HSW 77 – Shift Work, Fertility and Pregnancy with Melanie McGrice

In today’s episode Melanie McGrice, who is a fertility and prenatal dietitian based down in Melbourne in Victoria, is chatting with us about how diet and nutrition can influence fertility and pregnancy whilst working 24/7.  We also discuss a few questions that were submitted by our listeners around conception, along with the effects on baby (if any), when working rotating shifts.

Melanie is the founder of Nutrition Plus Women’s Nutrition Clinics which provide specialist fertility and prenatal nutrition support around Australia, including online programs on nutrition for mothers-to-be.  She is a wealth of knowledge in this area so if you’re thinking about having a baby, then tune into this great conversation with Melanie!

Links mentioned on the podcast:

Research studies:
5 dietary changes which led to a 69% increase in conception within 12 months.
Effects on baby when working rotating shifts

Melanie’s website – http://www.melaniemcgrice.com.au/
Melanie’s YouTube channel – ‘Nourish with Melanie’
5 Foods to improve egg quality

Female Hormones, Reproductive Dysfunction and Shift Work:

Is There A Link?

Estrogen word written on the book and hormones list.

Whenever we hear the term ‘shift work’ – we often associate it with things like sleep deprivation, tiredness, lethargy and no social life!  But as a female, have you ever wondered if this continual disruption to your sleep cycle may be having an impact on your hormones?

Because the answer to that question is a resounding “yes”.

Whilst there are many things which can impact female reproduction, some of which include stress, age, weight and environmental factors, alterations or disruptions to our natural biological rhythms (which happens when working 24/7),  can also lead to significant disruptions in female reproductive function.

Disturbances in our natural daily rhythms, which often occurs in those who work shift work, is associated with:

  • increased menstrual cycle irregularity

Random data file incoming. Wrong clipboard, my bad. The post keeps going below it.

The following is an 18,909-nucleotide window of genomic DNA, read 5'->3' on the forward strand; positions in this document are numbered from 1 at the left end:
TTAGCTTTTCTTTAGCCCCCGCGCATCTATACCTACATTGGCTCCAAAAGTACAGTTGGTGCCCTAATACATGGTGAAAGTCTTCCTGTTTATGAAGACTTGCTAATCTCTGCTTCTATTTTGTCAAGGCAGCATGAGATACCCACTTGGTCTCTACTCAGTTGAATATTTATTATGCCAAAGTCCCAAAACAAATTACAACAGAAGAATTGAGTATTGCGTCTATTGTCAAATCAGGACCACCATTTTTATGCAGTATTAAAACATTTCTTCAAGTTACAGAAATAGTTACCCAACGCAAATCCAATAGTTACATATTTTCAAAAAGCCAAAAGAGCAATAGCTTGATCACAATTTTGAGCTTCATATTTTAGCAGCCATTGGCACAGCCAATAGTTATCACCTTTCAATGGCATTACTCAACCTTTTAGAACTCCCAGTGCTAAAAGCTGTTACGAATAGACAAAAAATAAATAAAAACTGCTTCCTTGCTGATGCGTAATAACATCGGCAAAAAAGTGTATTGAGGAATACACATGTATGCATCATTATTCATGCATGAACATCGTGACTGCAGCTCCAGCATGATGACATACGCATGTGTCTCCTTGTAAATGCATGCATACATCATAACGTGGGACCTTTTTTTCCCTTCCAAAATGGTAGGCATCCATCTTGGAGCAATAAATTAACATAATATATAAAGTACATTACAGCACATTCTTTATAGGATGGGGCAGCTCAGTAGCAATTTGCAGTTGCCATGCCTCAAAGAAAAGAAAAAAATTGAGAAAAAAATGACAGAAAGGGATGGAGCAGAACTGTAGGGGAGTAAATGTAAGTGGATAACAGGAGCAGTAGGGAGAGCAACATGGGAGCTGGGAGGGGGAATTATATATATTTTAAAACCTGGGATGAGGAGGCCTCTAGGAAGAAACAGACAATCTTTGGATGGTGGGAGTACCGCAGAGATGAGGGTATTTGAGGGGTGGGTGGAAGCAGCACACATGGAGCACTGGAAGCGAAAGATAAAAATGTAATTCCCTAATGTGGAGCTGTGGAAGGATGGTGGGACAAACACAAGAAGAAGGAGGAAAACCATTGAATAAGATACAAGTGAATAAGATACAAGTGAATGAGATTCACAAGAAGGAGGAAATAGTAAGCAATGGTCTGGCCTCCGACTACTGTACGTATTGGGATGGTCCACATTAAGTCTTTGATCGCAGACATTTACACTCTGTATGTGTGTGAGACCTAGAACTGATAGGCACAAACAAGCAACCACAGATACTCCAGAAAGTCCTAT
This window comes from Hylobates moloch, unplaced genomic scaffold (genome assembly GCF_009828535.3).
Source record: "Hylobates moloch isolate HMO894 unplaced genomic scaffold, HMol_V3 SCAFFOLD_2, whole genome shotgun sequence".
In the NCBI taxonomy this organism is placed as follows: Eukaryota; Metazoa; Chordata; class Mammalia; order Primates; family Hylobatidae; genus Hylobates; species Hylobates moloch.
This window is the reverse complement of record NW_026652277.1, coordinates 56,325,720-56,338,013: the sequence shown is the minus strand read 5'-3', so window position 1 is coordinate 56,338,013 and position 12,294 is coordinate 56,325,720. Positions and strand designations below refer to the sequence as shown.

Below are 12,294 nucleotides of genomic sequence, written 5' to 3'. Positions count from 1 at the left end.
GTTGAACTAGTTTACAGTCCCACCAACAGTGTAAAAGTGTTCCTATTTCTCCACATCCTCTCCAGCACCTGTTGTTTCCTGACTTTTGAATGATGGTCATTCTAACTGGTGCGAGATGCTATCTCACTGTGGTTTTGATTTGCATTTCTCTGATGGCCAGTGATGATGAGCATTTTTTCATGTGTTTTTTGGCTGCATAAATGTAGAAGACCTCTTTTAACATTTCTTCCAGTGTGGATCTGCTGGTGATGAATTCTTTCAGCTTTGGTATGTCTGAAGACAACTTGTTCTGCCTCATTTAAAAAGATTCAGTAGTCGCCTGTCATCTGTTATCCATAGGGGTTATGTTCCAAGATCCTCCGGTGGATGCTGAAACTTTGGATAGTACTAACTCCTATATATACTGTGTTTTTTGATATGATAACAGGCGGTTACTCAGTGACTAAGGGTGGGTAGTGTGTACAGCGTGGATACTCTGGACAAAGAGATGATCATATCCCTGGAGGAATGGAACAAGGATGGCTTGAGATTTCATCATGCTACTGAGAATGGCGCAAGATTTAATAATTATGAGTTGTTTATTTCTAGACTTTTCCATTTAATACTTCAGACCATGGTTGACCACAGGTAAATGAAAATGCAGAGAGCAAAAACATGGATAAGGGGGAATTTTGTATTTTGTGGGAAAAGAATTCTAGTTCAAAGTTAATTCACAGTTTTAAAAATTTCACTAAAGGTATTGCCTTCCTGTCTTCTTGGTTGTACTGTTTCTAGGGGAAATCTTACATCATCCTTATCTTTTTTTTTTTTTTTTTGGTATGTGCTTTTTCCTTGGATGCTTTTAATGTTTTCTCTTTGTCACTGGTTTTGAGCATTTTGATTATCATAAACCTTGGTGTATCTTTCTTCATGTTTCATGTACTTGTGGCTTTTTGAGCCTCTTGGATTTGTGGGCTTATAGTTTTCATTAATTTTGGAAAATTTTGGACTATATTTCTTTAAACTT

• increased risk of miscarriage
  • difficulty in conceiving
  • increased risk of endometriosis
  • increased risk of dysmenorrhea
  • and a higher risk of breast cancer.

Quite simply, a lack of sleep affects the secretion of our hormones.

In fact studies have shown women who slept for less than 8 hours secreted 20% less Follicle Stimulating Hormone (FSH) – a hormone which helps to control the menstrual cycle and in the production of eggs by the ovaries, compared to those who slept for longer durations.

In addition, women working rotating shifts, evening shifts, and night shift, also reported having increased menstrual pain, along with changes in the length of their menstrual cycles –  both increases and decreases.

Whilst this may not be the most positive of news, I believe it’s important that female workers are aware of the potential disturbances to their normal biological rhythms, as a result of working 24/7.  It’s certainly not to say that it will affect every single person in exactly the same way, as plenty of women have fallen pregnant and had healthy babies whilst working 24/7.

It’s more just to create an awareness that whilst the mechanisms behind infertility and reproductive dysfunction can be quite complex – it’s also very multifactorial.

And if you happen to work shift work, and are also having trouble conceiving, then it may be worth speaking to your health care practitioner (or fertility specialist), for advice on rebalancing those hormones as one way of enhancing your fertility.

Reference:  Mahoney, M 2010, ‘Shift work, jet lag and female reproduction’, International Journal of Endocrinology’.